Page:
On November 29, 2018, a class-action lawsuit was filed in federal court on behalf of Rhode Island students to establish public education as a right under the U.S. Constitution. The case, Cook (A.C.) v. McKee (formerly Cook v. Raimondo—renamed after former Governor Gina Raimondo left the office to become U.S. Secretary of Commerce), argues that the Constitution entitles all students to an education that prepares them to participate effectively in a democracy. It alleges that the state of Rhode Island is failing to provide tens of thousands of students throughout the state with the necessary basic education and civic-participation skills.
The plaintiffs are 14 high school, middle school, elementary school, and preschool students (or parents on behalf of their children). These students attend or will attend public schools in a variety of school districts throughout Rhode Island.
Plaintiffs claim that the defendants, state officials including RI governor Daniel J. McKee, continuously violate the 14th Amendment Equal Protection Clause, “by denying [students] a meaningful opportunity to obtain a basic education necessary to prepare them to be capable voters and jurors, to exercise effectively their right of free speech and other constitutional rights, to participate effectively and intelligently in our open political system and to function productively as civic participants.”
Rhode Island District Court Judge William Smith heard oral arguments on the defendants’ motion to dismiss the case in December 2019. He issued his decision on October 13, 2020. Reluctantly dismissing the case, Judge Smith wrote:
This case does not represent a wild-eyed effort to expand the reach of substantive due process, but rather a cry for help from a generation of young people who are destined to inherit a country which we—the generation currently in charge—are not stewarding well. What these young people seem to recognize is that American democracy is in peril. Its survival, and their ability to reap the benefit of living in a country with robust freedoms and rights, a strong economy, and a moral center protected by the rule of law is something that citizens must cherish, protect, and constantly work for. We would do well to pay attention to their plea….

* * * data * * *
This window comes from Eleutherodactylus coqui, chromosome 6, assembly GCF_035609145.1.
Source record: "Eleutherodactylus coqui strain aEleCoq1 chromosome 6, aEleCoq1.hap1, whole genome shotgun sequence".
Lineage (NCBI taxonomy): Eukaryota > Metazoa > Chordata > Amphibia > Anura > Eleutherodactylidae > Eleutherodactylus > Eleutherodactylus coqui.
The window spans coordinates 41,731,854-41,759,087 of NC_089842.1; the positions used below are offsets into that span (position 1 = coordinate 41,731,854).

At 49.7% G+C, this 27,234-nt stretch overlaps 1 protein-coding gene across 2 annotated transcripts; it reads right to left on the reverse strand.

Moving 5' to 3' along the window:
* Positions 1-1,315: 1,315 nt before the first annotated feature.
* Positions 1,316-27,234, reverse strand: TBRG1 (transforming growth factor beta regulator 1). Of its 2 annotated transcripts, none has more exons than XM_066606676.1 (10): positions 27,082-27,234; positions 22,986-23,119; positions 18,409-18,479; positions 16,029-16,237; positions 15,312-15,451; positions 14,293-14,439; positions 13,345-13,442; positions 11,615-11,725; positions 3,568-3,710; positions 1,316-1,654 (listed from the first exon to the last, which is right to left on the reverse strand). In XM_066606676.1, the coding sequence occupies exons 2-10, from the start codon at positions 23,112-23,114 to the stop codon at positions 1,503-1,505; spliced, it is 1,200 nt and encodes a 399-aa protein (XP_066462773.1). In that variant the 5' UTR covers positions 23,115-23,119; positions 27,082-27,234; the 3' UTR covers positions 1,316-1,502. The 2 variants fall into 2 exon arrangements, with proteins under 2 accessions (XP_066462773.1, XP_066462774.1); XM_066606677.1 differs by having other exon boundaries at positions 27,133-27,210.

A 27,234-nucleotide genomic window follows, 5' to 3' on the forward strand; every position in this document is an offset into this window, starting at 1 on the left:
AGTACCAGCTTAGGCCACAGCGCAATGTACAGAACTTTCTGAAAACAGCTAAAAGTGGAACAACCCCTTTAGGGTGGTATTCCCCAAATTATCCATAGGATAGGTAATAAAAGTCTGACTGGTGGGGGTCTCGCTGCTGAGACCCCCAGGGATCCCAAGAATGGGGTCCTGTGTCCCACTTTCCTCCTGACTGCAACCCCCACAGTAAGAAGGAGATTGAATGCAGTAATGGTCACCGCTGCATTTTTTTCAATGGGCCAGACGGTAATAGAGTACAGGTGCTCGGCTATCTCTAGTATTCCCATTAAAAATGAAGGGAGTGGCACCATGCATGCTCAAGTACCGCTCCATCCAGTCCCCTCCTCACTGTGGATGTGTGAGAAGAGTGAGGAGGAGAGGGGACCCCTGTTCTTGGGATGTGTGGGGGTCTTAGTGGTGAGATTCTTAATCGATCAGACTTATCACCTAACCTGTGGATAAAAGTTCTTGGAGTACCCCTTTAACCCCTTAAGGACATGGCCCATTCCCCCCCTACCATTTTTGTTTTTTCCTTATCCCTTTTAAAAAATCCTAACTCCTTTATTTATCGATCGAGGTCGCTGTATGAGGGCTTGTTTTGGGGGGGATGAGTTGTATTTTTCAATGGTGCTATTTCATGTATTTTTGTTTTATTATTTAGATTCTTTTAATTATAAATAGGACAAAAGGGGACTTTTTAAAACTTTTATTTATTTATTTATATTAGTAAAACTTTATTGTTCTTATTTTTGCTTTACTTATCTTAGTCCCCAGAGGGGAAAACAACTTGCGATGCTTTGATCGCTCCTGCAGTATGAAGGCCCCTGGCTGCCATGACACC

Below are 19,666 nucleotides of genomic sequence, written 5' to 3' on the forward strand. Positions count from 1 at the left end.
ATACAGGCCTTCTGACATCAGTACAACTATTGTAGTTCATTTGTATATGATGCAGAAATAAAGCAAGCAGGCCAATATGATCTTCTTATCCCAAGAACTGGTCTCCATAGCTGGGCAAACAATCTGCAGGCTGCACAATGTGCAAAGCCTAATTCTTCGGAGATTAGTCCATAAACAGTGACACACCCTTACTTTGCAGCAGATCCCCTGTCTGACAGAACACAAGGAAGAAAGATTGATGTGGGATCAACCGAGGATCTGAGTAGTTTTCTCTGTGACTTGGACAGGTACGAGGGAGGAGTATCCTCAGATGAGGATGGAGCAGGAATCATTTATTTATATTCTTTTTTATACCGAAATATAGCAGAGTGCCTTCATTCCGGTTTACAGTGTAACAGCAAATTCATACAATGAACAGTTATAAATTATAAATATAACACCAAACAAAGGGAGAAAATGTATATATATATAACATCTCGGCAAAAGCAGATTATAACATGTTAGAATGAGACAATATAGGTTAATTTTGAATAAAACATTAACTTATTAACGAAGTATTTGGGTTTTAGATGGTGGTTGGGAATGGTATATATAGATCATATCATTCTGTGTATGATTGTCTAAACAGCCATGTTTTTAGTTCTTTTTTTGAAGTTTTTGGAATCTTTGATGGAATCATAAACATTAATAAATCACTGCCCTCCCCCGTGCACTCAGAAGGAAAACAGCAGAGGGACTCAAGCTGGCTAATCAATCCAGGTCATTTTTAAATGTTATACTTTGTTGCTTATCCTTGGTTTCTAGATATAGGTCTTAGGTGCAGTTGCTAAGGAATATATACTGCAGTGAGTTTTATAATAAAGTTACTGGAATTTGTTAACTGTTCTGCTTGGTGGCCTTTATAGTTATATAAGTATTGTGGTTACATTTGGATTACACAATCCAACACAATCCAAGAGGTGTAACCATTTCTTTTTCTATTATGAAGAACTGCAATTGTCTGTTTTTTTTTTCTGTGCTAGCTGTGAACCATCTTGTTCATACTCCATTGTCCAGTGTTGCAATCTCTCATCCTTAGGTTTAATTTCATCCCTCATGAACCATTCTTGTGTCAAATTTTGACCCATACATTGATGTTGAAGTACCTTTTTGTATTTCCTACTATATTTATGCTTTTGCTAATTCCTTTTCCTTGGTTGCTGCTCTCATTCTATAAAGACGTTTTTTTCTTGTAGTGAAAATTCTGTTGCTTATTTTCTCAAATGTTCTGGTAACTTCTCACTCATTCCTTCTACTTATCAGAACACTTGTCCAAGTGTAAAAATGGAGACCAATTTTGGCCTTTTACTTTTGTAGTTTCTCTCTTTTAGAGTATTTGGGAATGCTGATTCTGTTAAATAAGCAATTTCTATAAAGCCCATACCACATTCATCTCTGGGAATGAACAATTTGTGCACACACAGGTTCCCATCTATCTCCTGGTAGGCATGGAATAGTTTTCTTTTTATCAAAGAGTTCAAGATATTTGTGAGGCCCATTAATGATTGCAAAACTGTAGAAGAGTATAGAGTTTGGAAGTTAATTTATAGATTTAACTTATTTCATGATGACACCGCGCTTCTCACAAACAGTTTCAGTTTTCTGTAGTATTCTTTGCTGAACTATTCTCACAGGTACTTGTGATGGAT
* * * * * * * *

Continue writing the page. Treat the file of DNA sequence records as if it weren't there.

Plaintiffs should be commended for bringing this case. It highlights a deep flaw in our national education priorities and policies. The Court cannot provide the remedy Plaintiffs seek, but in denying that relief, the Court adds its voice to Plaintiffs’ in calling attention to their plea. Hopefully, others who have the power to address this need will respond appropriately.
On January 11, 2022, the First Circuit issued a decision affirming the District Court's judgment. They concluded their decision by "echoing the district court's observations.... that the students have called attention to critical issues of declining civic engagement and inadequate preparation for participation in civic life at a time when many are concerned about the future of American democracy. Nevertheless, the weight of precedent stands in the Students' way here...." Only the Supreme Court can resolve the ambiguities in the precedents that bear on this case, and Plaintiffs will now seek review by the U.S. Supreme Court.
Plaintiffs are represented by a legal team led by Michael A. Rebell, professor of law and educational practice, and executive director of the Center for Educational Equity at Teachers College, Columbia University. Rebell was lead attorney in the successful New York school-funding and educational-rights case, Campaign for Fiscal Equity (CFE) v. State of New York. He has written many books on education law, including the recently published, Flunking Democracy: Schools, Courts and Civic Participation.
RI-based co-counsel are Jennifer L. Wood, executive director of the Rhode Island Center for Justice, and Stephen Robinson and Samuel D. Zurier, who were counsel for plaintiffs in the two prior state court litigations that sought to establish a right to education under the Rhode Island State constitution.
On January 11, 2022, the U.S. Court of Appeals for the First Circuit issued a decision affirming the lower court's dismissal of the Complaint. The plaintiffs are now in the process of filing a petition seeking review of the case by the U.S. Supreme Court.